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August 17, 2012     Heritage Florida Jewish News
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August 17, 2012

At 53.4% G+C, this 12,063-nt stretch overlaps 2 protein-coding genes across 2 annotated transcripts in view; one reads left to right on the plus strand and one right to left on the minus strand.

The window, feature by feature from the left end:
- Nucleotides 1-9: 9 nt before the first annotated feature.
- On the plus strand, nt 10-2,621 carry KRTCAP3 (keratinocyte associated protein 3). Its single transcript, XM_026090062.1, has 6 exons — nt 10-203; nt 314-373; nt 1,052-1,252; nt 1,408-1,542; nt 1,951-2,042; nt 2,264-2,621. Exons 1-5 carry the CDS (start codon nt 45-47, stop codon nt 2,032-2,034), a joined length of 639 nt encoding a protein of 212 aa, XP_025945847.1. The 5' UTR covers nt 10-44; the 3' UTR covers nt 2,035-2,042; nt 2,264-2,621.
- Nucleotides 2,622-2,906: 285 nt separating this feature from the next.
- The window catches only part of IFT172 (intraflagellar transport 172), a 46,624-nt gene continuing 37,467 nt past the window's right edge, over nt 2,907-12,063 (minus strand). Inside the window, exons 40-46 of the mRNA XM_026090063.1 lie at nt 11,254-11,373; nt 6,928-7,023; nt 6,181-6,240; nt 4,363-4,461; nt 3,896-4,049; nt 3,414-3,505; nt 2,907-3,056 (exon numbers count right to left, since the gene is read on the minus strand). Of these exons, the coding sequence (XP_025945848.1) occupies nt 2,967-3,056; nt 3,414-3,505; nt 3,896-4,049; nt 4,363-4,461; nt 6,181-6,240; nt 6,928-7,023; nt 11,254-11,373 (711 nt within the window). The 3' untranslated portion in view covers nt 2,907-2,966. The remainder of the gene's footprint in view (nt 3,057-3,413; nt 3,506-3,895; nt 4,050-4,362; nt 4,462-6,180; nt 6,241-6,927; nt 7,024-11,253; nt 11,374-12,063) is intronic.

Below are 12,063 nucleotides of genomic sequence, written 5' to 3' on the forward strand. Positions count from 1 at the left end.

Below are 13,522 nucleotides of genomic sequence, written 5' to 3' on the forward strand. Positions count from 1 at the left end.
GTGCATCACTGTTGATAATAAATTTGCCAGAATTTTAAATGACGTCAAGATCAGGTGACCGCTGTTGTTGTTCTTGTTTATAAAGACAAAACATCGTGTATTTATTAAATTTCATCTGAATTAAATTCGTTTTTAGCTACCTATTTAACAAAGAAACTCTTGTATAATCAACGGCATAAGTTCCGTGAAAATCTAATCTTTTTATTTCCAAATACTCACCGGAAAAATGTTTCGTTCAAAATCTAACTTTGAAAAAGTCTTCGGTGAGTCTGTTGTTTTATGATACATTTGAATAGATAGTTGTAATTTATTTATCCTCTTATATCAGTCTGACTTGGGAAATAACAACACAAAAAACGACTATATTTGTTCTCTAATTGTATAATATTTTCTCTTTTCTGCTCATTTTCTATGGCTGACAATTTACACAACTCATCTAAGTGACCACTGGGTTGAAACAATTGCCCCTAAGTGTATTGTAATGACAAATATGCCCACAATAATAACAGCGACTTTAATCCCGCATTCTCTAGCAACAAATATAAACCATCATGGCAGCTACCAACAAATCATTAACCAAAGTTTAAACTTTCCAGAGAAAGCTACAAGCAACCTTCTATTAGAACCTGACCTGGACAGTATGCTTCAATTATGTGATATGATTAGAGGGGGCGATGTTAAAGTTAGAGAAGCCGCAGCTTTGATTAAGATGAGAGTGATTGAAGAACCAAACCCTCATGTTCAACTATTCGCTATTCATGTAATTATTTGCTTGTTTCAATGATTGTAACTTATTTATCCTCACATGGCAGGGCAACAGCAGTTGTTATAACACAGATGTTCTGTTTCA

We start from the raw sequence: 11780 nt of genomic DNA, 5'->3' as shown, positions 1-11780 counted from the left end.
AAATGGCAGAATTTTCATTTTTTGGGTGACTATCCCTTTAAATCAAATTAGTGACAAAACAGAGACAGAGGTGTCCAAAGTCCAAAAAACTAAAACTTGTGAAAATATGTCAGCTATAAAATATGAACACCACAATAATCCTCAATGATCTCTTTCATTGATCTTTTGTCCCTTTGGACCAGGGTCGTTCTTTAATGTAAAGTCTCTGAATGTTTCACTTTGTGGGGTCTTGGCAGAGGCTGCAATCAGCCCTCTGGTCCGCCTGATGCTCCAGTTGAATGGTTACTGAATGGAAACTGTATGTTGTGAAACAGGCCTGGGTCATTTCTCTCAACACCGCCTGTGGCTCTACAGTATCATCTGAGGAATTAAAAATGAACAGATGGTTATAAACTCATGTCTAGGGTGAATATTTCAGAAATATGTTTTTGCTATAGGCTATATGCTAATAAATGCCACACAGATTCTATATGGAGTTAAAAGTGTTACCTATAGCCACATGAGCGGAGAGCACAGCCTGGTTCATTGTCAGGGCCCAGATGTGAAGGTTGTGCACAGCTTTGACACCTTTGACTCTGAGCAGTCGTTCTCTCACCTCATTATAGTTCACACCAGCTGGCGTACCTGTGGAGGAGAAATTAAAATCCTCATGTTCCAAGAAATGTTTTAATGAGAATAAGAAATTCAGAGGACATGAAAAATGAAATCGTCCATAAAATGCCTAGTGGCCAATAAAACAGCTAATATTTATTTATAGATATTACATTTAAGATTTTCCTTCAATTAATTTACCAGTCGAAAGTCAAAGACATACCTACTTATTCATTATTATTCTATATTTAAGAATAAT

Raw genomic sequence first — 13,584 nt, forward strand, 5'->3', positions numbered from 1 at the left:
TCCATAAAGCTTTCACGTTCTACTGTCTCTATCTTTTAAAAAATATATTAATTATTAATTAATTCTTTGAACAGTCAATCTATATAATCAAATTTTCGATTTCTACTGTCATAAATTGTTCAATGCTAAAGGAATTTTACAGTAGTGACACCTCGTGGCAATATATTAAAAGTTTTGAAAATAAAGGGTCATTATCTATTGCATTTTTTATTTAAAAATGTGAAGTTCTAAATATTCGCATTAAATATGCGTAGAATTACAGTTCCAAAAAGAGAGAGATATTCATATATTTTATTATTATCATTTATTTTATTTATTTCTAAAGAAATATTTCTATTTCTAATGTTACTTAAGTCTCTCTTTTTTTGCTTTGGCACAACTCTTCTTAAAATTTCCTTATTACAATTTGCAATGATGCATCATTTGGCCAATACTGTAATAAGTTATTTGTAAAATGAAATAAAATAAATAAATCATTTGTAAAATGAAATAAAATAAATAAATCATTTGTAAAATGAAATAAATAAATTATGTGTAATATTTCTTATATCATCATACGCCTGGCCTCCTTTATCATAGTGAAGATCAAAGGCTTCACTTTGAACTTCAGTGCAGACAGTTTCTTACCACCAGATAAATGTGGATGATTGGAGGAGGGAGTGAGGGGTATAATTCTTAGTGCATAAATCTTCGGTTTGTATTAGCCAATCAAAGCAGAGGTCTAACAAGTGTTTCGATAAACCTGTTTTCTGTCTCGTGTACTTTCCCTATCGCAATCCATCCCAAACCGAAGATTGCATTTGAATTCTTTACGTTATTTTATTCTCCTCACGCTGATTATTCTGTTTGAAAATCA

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FLORIDA- JE ISH NEW S Editorials ................................ 4A Op-Ed ..................................... 5A Calendar ................................. 6A Synagogue Directory ............... 7A B'nai Mitzvah .......................... 8A Scene Around ......................... 9A Classified ................................ 2B Engel among 'Wise Guys' on radio Tsafrir Abayov/FLASH90/JTA The wreckage of an Egyptian military vehicle after militants burst through a security fence Aug. 6 into Israel at a military base along its Egyptian border. Sinai border att;lcl00 seen as test in Egypt-Israel relationship By Marcy Oster JERUSALEM (JTA)The attack last week along the Israel-Egypt border poses dilemmas both for Israel and for the new Egyptian president. Should Israel accede to pressure to modify its 1979 peace treaty with Egypt and allow more Egyptian troops into the Sinai to quell the unrest there? For Egyptian President Mohamed Morsi, who hails from the Muslim Brotherhood, will his crackdown on militancy in the Sinai be seen domesti- cally as his offering a helping hand to Israel, a country much of his constitu- ency still views as an implacable foe? After the attack, Egypt's Mus|im Brotherhood and Gazan Prime Min- ister Ismail Haniyeh of Hamas, which is affiliated with the Brotherhood, blamed Israel's Mossad intelligence agency for the attack. Hamas claimed it was an attempt to disrupt Morsi's new Islamist government, and the Muslim Brotherhood reportedly called for a review of the Egypt-Israel peace treaty. But it's not clear that Morsi endorsed that statement; rather, he ordered the Egyptian army to take "control" of the Sinai. Israeli defense and government officials are saying that the Aug. 5 at- tack--in which militants in the Sinai Peninsula killed at least 15 Egyptian soldiers before breaching the Israeli border and being stopped by deadly Israeli fire--is an important moment in the Israel-Egypt relationship. Ehud Barak, the Israeli defense minister, called the attack a "wake-up call" for Egypt. As part of the 1979 peace treaty, Attack on page 17A Glatt kosher hotel to open in Orlando By Richard A. Ries Heritage Florida Jewish News A glatt kosher hotel in Orlando? Probably you're either in the Catskills--or you're dreaming. Maybe it's time to wake up. The World Gate Hotel and Conference Center in Kissimmee is about to turn glatt kosher in time for the - - .q z -- [.. =  . Jewish New Year, which falls in mid-September. A ceremony to affix the initial mezuzot on public entranceways is slated for some time this month. The idea is the brainchild of Justin and Angela Cohen, owners of Cohen's Kosher Dell in Clermont, and World Gate. Chabad Rabbis Yosef Konikov and Sholom Dubov are each taking on roles in consulting and supervision of the project. This will not be the first attempt at a kosher hotel in Orlando. The Hyatt Regency Grand Cypress boasted a kosher kitchen through the 1990s, and one Holiday Inn briefly flirted with the concept of a "Mickey Shalom" hotel. This will, however, be the first major resort with separate meat and dairy restaurants. The management's vision is to ultimately feature three res- taurants, one of which will not be kosher. Mashgiachs (trained kashrut inspectors) will be on the premises at all times, even staying over at the hotel during Shabbat and holidays. A series of cages will actually separate the kitchens in the back. The resort's vision is to simplify kosher travel to Orlando and Plans are for the World Gate to become a glatt koser hoteL consequently attract more tourists. The restaurants are slated to be glatt kosher by the Rabbinate of Central Florida (RCF), including for Passover travel. "Glatt," a Yiddish word, technically means "smooth." An animal that has smooth lungs upon inspection after slaughtering is considered to be acceptable and kosher; if the lungs were damaged the animal is discarded. However, the term has come to mean "strict" and is today often associated with Ortho- dox Judaism. Most people today use the phrase "glatt kosher" to mean a high level of scrutiny and supervision, and some Jews will not eat foods that are not certified as "glatt kosher." Although the moniker "kosher" invariably con- jures up the term "Jewish," other Americans look for kosher products, including Muslims and vegetarians. Some Americans simply perceive that kosher inspec- tors are more thorough than FDA ones can afford to be. Keeping kosher as a tour- ist to Orlando is possible Glatt on page 17A The Rev. Bryan Fulwider, Muhammad Musri Did you hear the one about the rabbi, the rev- erend and the imam? It's no joke. It's a new radio show called "Friends Talk- ing Faith" co-hosted by the "Three Wise Guys." The show has aired since April and the topics have been varied, from genetic engineering and in-vitro fertilization, to the role of women in religion to the place of money in religion, to people with disabilities, to the religion in the public square. Over the next few months the show will focus on the place of religion in politics and the upcoming presidential election. Guests thus far have included Catholic Rabbi Steven Engel and Imam Bishop John Noonan, au- thor Mark Pinsky, three representatives of the millineal generation and the Reverend Joel Hunter. Future guests include ma- jor national personalities. The show airs on Public Radio Station WMFE 90.7 on the first Sunday of every month from 6-7 p.m. or is available archived at www. thethreewiseguys.com un- der the listen tab. Who are "The guys?" They are all local Central Florida religious leaders. The rabbi is Steven Engei, the senior rabbi of Congre- gation of Reform Judaism. The reverend is Bryan Radio on page 17A Wallenberg still a mystery Courtesy of the National Center for Missing and Exploited Children - Horace Heafne and The International Raoul Wallenberg Foundation From left: Raoul Wallenberg at a young age; at age 32 with an aged-processed photo in the smaller box; and an FBI sketch of how Wallenberg may have looked in the 1980s. By Cnaan Liphshiz (JTA)--Chatting with fel- low inmates in the yard of a Soviet detention facility in 1963, Marvin Makinen from Michigan had limited interest in Raoul Wallenberg's fate. Freshly sentenced to So- viet prison for espionage, the young American student had problems of his own. He feared he might never return home. Yet it was precisely that traumatic experience that set Makinen on the path to becoming an expert in the disappearance of Wallenberg, the Swedish diplomat who saved 100,000 Hungarian Jews from the Nazis and later vanished behind the Iron Curtain. Makinen, 73, and other Wailenberg scholars are look- ing on with ambivalence this month as Sweden, Russia and other countries celebrate the hero's actions on the occasion of his centennial birthday. A former key member of the Swedish-Russian Work- ing Group for Determining the Fate of Raoul Wallen- berg, Makinen believes that Sweden and Russia have no interest in exposing the truth about Wallenberg. Other members of the group, which has disbanded, say they share his opinion. Makinen's research origi- nated in his chats with fel- low prisoners from Soviet Mystery on page 18A ll!lm!lq!LILIIIIl00